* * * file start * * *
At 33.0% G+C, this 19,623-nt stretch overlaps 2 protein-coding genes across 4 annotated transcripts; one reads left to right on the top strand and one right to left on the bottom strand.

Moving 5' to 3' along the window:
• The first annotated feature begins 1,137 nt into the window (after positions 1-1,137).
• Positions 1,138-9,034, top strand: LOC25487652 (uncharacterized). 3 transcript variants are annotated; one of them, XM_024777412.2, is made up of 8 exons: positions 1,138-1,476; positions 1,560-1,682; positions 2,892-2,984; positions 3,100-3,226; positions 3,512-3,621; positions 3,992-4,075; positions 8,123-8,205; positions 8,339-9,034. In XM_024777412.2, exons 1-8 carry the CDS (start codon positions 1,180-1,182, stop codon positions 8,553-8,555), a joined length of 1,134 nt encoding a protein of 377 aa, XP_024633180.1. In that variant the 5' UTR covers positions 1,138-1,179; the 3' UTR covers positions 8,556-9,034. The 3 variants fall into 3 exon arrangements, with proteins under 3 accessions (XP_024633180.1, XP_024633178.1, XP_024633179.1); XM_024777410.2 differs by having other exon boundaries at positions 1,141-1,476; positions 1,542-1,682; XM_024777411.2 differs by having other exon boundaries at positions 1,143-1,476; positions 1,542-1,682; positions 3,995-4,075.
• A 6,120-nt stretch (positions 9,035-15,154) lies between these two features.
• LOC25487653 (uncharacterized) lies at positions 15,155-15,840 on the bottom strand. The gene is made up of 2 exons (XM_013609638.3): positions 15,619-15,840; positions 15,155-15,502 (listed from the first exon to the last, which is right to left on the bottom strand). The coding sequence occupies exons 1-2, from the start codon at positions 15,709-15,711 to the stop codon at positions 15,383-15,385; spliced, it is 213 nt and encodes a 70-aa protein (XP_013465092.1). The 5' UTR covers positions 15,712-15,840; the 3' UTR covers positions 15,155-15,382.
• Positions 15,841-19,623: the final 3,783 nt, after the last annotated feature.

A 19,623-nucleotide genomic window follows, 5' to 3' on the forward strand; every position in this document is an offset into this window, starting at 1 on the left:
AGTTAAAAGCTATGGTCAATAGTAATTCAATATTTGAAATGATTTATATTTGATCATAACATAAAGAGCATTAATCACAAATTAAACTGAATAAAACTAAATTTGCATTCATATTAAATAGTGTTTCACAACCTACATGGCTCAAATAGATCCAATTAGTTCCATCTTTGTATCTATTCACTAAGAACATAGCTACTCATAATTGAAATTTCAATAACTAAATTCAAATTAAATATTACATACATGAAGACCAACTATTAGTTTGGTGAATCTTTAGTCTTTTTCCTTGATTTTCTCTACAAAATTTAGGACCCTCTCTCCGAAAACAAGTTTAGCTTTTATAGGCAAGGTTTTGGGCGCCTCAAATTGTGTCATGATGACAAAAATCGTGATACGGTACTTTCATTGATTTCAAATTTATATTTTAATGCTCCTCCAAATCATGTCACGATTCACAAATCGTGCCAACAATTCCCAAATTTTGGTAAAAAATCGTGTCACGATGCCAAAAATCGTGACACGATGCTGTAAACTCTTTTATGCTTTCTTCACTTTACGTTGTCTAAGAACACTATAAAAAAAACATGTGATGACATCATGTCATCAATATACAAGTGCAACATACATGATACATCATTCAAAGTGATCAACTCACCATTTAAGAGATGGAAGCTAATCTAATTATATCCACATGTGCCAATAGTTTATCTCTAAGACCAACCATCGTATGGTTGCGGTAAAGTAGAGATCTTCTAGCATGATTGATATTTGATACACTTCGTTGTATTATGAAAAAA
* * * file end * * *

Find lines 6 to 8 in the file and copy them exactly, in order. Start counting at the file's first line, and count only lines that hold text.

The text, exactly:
• LOC25487653 (uncharacterized) lies at positions 15,155-15,840 on the bottom strand. The gene is made up of 2 exons (XM_013609638.3): positions 15,619-15,840; positions 15,155-15,502 (listed from the first exon to the last, which is right to left on the bottom strand). The coding sequence occupies exons 1-2, from the start codon at positions 15,709-15,711 to the stop codon at positions 15,383-15,385; spliced, it is 213 nt and encodes a 70-aa protein (XP_013465092.1). The 5' UTR covers positions 15,712-15,840; the 3' UTR covers positions 15,155-15,382.
• Positions 15,841-19,623: the final 3,783 nt, after the last annotated feature.

A 19,623-nucleotide genomic window follows, 5' to 3' on the forward strand; every position in this document is an offset into this window, starting at 1 on the left: